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I am receiving an xml feed of product information. The information is in English, but it is not encoded in utf-8 (smart quotes, copyright symbols, etc.). To process the information, I need to convert it into utf-8.

I have tried doing variations of:

u'%s' % data
codecs.open(..., 'utf-8')

But for every one I've tried I get a UnicodeDecodeError (of various sorts).

How would I convert all this text into utf-8 ?


Thanks for the help, here is what ended up working:

encoded_data = data.decode('ISO 8859-1').encode('utf-8').replace('Â','')

I'm not sure where the  came from, but I saw those next to some copyright symbols.

share|improve this question
Do you know what charset it's currently in? –  Ignacio Vazquez-Abrams Oct 25 '12 at 22:02
@Ignacio - if I had to guess I would say ISO-8859-1, but I'm not certain. How would I find this out? –  David542 Oct 25 '12 at 22:02
How are you receiving the feed? –  Ignacio Vazquez-Abrams Oct 25 '12 at 22:03
As an xml file, about 10MB. –  David542 Oct 25 '12 at 22:04
Then you need to ask whoever provided the file. –  Ignacio Vazquez-Abrams Oct 25 '12 at 22:04

3 Answers 3

up vote 7 down vote accepted

In order to convert it to UTF-8, you need to know what encoding it's in. Based on your description, I'm guessing that it's in one of the Latin-1 variants, ISO 8859-1 or Windows-1252. If that's the case, then you could convert it to UTF-8 like so:

data = 'Copyright \xA9 2012'  # \xA9 is the copyright symbol in Windows-1252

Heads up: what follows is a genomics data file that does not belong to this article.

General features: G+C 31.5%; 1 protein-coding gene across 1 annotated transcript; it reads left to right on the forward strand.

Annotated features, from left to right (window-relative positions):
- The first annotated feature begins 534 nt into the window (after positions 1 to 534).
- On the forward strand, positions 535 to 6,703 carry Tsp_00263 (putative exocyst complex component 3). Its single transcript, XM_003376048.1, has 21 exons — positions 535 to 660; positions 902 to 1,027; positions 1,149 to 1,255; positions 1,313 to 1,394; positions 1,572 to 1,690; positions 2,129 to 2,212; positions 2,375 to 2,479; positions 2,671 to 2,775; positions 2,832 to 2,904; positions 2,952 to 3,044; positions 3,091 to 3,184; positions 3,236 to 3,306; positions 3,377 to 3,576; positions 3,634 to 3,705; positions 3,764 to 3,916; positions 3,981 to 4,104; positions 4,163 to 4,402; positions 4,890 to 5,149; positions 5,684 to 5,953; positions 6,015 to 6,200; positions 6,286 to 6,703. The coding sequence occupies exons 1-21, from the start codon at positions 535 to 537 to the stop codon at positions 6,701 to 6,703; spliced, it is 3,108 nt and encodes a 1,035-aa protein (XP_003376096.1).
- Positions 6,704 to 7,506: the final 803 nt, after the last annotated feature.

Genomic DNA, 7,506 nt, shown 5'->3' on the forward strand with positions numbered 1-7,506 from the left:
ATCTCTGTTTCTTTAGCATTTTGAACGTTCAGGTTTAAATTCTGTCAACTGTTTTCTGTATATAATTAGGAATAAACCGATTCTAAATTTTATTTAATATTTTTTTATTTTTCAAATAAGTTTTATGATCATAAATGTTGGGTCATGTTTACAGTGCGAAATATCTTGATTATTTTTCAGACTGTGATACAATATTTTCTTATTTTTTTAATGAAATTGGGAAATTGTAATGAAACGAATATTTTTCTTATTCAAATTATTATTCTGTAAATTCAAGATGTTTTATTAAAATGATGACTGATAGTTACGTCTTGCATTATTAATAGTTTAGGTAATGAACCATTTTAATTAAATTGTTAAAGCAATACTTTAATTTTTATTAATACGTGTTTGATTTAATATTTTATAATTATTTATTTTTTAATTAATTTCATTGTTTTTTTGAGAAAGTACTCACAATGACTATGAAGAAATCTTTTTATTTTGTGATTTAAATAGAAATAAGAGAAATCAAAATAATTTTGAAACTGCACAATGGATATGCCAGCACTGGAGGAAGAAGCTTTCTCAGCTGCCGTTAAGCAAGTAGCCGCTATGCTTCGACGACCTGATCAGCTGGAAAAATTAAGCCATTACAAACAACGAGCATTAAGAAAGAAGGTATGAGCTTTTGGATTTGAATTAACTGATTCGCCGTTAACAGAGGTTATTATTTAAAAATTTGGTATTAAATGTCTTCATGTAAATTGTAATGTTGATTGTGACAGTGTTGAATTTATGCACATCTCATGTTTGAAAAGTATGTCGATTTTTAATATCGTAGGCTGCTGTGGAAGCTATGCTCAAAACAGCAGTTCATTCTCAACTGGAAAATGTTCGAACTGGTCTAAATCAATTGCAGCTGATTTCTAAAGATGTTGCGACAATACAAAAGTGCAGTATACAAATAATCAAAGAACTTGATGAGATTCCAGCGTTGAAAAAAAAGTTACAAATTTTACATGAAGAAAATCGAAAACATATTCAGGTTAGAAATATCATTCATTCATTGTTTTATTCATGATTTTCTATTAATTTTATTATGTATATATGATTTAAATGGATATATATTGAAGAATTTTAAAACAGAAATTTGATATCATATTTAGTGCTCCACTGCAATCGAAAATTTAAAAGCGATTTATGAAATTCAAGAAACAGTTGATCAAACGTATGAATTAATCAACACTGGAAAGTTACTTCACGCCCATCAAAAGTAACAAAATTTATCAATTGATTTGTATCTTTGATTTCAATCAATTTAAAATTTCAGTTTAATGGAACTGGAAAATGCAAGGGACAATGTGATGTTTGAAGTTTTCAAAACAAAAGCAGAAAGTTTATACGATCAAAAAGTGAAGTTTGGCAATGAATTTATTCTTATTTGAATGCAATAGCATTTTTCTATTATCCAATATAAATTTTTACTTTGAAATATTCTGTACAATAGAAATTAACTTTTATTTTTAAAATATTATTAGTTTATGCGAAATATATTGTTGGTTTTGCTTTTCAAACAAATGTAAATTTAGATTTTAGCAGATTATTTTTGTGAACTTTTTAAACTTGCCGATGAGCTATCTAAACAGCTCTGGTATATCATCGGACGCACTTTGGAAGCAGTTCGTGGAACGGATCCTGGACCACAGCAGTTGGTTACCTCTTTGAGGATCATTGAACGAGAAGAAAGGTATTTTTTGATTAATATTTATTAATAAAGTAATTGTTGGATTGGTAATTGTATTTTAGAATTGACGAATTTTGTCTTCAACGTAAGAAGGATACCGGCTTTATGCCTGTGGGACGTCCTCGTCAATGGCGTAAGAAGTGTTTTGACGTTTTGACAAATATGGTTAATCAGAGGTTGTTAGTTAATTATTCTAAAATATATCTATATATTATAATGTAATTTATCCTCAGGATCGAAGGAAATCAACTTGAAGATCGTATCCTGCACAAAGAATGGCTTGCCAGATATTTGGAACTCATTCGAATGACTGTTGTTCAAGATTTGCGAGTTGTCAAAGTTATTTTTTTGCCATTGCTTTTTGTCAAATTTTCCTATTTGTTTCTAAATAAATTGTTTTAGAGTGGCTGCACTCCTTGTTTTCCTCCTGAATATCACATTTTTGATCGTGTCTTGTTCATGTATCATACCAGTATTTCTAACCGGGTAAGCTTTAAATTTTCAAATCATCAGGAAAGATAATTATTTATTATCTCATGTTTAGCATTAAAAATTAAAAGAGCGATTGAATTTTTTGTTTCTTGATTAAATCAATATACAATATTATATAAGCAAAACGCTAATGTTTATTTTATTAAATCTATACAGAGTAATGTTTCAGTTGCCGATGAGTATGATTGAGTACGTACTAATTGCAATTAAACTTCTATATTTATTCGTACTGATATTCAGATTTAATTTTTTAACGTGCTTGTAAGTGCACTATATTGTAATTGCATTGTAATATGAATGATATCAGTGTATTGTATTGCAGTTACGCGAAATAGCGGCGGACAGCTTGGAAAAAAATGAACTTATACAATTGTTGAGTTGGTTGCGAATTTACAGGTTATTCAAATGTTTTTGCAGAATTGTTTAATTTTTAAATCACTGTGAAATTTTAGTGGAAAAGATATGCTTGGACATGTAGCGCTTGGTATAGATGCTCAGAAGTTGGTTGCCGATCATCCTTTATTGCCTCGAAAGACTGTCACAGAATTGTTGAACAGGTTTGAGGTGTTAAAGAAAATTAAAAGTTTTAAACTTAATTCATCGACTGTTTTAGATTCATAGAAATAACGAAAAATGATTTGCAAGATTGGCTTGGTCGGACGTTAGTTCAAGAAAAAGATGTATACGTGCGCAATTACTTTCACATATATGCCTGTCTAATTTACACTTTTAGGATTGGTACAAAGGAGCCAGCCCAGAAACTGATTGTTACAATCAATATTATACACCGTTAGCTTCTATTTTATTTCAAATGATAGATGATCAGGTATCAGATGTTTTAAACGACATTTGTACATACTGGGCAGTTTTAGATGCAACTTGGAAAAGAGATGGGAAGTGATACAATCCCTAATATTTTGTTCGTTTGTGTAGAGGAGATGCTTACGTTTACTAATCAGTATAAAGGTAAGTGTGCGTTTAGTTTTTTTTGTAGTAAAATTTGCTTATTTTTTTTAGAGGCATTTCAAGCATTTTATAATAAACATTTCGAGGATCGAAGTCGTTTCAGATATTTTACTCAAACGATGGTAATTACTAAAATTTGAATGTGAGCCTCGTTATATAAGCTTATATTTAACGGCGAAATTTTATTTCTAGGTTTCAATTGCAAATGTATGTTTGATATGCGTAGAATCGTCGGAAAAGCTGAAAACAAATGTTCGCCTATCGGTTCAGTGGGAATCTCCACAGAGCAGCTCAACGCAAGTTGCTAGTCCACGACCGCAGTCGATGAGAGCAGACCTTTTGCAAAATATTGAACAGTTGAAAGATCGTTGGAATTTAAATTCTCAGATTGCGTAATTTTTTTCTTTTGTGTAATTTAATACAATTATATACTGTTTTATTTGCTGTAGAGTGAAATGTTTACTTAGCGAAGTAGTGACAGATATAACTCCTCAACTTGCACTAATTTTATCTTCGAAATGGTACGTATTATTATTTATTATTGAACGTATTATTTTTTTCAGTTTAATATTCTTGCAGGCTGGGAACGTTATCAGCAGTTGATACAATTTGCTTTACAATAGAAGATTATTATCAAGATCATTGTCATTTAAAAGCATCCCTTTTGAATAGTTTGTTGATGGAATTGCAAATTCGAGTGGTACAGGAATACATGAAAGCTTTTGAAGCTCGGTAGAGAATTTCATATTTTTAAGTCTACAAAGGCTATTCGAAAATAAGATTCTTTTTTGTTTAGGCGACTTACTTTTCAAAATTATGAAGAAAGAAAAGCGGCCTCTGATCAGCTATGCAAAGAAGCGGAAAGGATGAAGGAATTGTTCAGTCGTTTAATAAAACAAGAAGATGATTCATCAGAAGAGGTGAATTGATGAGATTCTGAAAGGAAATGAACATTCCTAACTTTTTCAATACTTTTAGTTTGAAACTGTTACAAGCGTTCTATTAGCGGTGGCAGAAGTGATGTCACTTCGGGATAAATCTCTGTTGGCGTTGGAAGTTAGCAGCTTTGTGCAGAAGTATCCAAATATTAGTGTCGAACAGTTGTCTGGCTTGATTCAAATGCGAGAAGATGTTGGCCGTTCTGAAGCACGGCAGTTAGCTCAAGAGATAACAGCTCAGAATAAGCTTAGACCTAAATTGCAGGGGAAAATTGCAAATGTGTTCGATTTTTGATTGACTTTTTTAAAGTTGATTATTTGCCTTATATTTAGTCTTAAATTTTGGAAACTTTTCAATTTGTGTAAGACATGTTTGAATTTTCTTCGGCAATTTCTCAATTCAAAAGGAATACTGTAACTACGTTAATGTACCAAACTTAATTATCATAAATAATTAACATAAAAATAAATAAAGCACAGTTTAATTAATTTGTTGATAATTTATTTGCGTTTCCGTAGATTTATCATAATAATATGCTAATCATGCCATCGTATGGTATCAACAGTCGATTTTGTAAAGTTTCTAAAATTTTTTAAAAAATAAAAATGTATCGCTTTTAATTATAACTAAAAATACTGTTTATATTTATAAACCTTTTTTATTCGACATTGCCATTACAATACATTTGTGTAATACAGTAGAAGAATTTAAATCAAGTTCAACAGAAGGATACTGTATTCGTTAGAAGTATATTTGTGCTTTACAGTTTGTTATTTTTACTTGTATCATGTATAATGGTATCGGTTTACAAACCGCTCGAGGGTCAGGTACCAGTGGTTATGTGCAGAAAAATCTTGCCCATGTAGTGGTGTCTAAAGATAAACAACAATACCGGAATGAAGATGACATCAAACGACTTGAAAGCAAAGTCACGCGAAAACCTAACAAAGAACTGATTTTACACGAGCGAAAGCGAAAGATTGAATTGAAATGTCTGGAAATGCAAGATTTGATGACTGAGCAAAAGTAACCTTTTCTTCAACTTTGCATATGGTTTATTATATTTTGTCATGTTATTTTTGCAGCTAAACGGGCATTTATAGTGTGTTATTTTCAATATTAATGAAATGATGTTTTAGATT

# Convert from Windows-1252 to UTF-8
encoded = data.decode('Windows-1252').encode('utf-8')

# Prints "Copyright © 2012"
print encoded
share|improve this answer
More likely Windows-1252 since he said the text has smart quotes –  Esailija Oct 25 '12 at 22:07
If there are unmapped symbols in the lower 0x80 region (0x80 ... oxa0, don't remember exactly) there is an older dos/windows code page below 1000, 85x or so, which for the rest is very similar to cp1252. –  wildplasser Oct 25 '12 at 22:39
@wildplasser: Are you thinking of CP 437? That's commonly used in DOS/DOS-like environments and is the default hardware code page of most Windows PC sold in the US and Western Europe. –  Adam Rosenfield Oct 26 '12 at 15:25

Rather than guessing the encoding, you could let chardet guess on your behalf:

import chardet

def read(filename, encoding=None, min_confidence=0.5):
    """Return the contents of 'filename' as unicode, or some encoding."""
    with open(filename, "rb") as f:
        text = f.read()
    guess = chardet.detect(text)
    if guess["confidence"] < min_confidence:
        raise UnicodeDecodeError
    text = unicode(text, guess["encoding"])
    if encoding is not None:
        text = text.encode(encoding)
    return text
share|improve this answer
I like this idea, but using it on the files I have raises the same UnicodeDecodeError. –  David542 Oct 25 '12 at 23:22
Have you tried calling chardet.detect() manually on the content of the file? This function is set up to raise UnicodeDecodeError when chardet isn't confident in its guess ... –  Zero Piraeus Oct 25 '12 at 23:38

Not quite sure what you want here... Write a python program to do it? Can't help you. Just trying to convert it? This might help. http://macchiato.com/unicode/convert.html

share|improve this answer
Why use a web page when iconv exists? –  Ignacio Vazquez-Abrams Oct 25 '12 at 22:05

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